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Gary Roberts, now retired from the NHL, is photographed at the Gary Roberts High Performance Training gym in Toronto on Oct. 18, 2012.

Peter Power/The Globe and Mail

Nostalgia can be a dangerous trap for any NHL organization that hasn't won a lot lately.

Not in the running for this year's Stanley Cup? Then shift the focus back to the sepia-toned days when you were a contender, or actually won a championship.

The Calgary Flames were in a reminiscing frame of mind Thursday, honouring long-time forward Gary Roberts as part of their Alumni Nights program, in advance of a game against the Minnesota Wild. As a 23-year-old, just barely into his career, Roberts was a popular member of the Flames' 1989 Stanley Cup championship team, playing mostly on a line with Joe Nieuwendyk and Hakan Loob.

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Roberts and Nieuwendyk started out together in the Whitby, Ont., area, playing against each other as five-year-olds. They were eventually drafted in successive years by the Flames. On the night they won the only championship in franchise history, Roberts was supposed to be on the ice with his regular linemates, when Lanny McDonald jumped on instead and scored the go-ahead goal that would pave the way for their win, making Calgary the only visiting team ever to raise the Stanley Cup at the Montreal Forum.

But Roberts, at 48, is more than just a relic of the past; he became a pro sports visionary. When a series of neck surgeries appeared to have prematurely ended his playing days at age 30, he began to explore, in detail, how improving his levels of nutrition, fitness and sport-specific training might allow him to resurrect his career.

He went from a player who laughingly acknowledged how he failed every fitness test at his first NHL training camp to one of the best-conditioned players in the league. His dedication gave his career an entirely unexpected second chapter, which led him to Carolina, Toronto, Florida, Pittsburgh and finally Tampa Bay, where he basically taught Steven Stamkos just about everything he knows about strength and conditioning.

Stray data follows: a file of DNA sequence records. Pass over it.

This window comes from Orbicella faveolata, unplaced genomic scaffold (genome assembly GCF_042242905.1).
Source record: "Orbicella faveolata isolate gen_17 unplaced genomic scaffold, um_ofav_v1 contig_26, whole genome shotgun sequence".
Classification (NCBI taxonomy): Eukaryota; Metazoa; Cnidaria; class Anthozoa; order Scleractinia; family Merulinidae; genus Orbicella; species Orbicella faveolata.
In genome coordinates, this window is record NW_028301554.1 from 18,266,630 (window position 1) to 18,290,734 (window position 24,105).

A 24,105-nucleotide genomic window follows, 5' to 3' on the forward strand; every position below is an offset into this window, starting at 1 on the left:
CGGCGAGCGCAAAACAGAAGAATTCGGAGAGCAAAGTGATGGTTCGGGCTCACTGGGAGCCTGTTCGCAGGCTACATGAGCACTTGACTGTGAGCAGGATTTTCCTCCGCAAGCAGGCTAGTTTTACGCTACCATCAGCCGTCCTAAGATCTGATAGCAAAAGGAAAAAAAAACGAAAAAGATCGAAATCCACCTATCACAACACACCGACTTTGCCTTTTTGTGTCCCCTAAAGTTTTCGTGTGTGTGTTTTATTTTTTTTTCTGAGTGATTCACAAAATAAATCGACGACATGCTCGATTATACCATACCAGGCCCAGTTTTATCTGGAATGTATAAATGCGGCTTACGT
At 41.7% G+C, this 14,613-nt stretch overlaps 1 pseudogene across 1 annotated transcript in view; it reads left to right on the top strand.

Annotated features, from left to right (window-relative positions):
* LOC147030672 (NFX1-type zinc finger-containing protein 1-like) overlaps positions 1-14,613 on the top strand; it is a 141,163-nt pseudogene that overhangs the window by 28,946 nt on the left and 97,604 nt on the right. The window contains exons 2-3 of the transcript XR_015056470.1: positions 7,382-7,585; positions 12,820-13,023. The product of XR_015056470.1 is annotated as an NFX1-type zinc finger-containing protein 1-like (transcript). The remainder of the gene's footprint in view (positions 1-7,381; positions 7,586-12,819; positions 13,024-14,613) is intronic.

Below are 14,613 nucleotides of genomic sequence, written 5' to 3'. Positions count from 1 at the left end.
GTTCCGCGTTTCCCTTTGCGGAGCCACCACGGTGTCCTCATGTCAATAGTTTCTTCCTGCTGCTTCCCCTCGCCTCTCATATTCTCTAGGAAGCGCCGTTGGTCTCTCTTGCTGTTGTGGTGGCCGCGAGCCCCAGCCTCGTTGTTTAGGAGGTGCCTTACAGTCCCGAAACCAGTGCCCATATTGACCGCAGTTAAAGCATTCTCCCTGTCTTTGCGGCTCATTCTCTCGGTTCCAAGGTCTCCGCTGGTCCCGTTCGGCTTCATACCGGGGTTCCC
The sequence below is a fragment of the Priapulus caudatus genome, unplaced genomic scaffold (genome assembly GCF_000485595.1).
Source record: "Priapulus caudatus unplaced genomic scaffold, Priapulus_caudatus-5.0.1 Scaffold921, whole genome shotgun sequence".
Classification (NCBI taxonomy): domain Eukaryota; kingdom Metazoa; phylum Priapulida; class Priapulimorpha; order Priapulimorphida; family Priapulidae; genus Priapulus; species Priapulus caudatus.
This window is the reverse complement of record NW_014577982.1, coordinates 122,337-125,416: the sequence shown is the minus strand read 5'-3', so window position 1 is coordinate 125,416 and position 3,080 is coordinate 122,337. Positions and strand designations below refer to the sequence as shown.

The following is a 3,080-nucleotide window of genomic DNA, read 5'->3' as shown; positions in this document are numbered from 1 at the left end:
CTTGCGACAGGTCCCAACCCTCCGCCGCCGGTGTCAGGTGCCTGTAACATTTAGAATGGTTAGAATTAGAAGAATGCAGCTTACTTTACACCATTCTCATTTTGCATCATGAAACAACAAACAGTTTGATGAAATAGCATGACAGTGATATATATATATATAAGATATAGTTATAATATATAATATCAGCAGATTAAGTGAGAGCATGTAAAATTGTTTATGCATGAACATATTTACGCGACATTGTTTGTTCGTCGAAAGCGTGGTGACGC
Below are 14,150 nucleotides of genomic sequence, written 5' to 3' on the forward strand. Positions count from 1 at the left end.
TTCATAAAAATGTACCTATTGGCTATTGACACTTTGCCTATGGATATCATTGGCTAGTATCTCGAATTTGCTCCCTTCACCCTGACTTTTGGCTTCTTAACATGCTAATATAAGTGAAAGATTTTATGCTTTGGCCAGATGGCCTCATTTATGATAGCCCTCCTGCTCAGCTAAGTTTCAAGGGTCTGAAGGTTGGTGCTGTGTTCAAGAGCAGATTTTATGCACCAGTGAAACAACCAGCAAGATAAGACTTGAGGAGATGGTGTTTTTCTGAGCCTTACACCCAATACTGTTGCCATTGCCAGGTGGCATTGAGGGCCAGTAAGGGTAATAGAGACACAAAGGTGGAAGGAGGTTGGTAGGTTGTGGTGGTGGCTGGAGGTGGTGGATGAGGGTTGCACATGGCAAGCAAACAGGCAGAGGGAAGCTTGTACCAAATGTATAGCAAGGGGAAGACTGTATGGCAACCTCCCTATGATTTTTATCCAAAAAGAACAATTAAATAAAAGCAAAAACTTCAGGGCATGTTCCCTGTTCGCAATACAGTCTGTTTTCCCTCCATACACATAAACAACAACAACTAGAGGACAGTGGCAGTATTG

Roberts now works as a fitness consultant and estimates he has about 35 active NHLers and another 100 or so prospects in his stable.

But for the second half of his career, he was an unofficial conditioning coach, teaching his methods to players such as current Flames centre Matt Stajan, who was a rookie with the Maple Leafs during Roberts's fourth and final year in Toronto."He's a big part of the reason why guys are so fit these days," Stajan said. "You see him today, he looks as or more fit than some guys who are still playing. You look around the league and everybody does that now – with the protein shakes. Guys have nutritionists. I was just lucky to come into the league with Gary, Joe Nieuwendyk and Mats Sundin – guys you could watch and see how they handle themselves as pros."

Of course, Roberts wouldn't have been around to mentor Stajan in 2003, if his career had ended in 1996. That year, he won the Bill Masterton Memorial Trophy for perseverance, sportsmanship and dedication to hockey. But he took perseverance and dedication to a new level following his retirement when he took in an October game at the Saddledome and found he couldn't watch.

"I had to leave the arena, it was too emotional for me to sit there in the prime of my career and not be able to play," Roberts said.

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"At that point in my life, I didn't know what I was going to do with myself, but I decided, in order to give myself every opportunity to play, I was going to have to change my lifestyle. I started eating better. I started training differently. No one really gave me a chance to play. Even I had my doubts. But the choices I made enabled me to play another 12 or 13 years in the NHL, and that's basically what I try to teach today. I try to give this information to young players and hopefully they can avoid some of the challenges I had."

Besides Stajan, Roberts's ties to the current Flames organization are minimal.

President of hockey operations Brian Burke used to chat frequently on the phone with Roberts when Burke was the NHL's chief disciplinarian and Roberts was getting into trouble all the time.

Then there is current Flames assistant coach Martin Gelinas, a teammate in Carolina and another freakishly fit specimen. Roberts believes Calgary's ability to win games in the third period this season can be attributed, in part, to the team's conditioning levels, inspired by Gelinas.

"It's hard when the assistant coach starts outskating you," Roberts said. "It kinda forces you to keep working hard."

As the game gets faster and the competition for jobs becomes greater every year, Roberts is finding the demand for his services is ever increasing.

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"I have guys call me at 30 years old and their careers are in jeopardy because they've got to start working out harder and training harder and taking better care of themselves to play. It used to be 35. Now it's 30.

"It's fun because I'm not married to an organization and I find I get the best prospects from every team."

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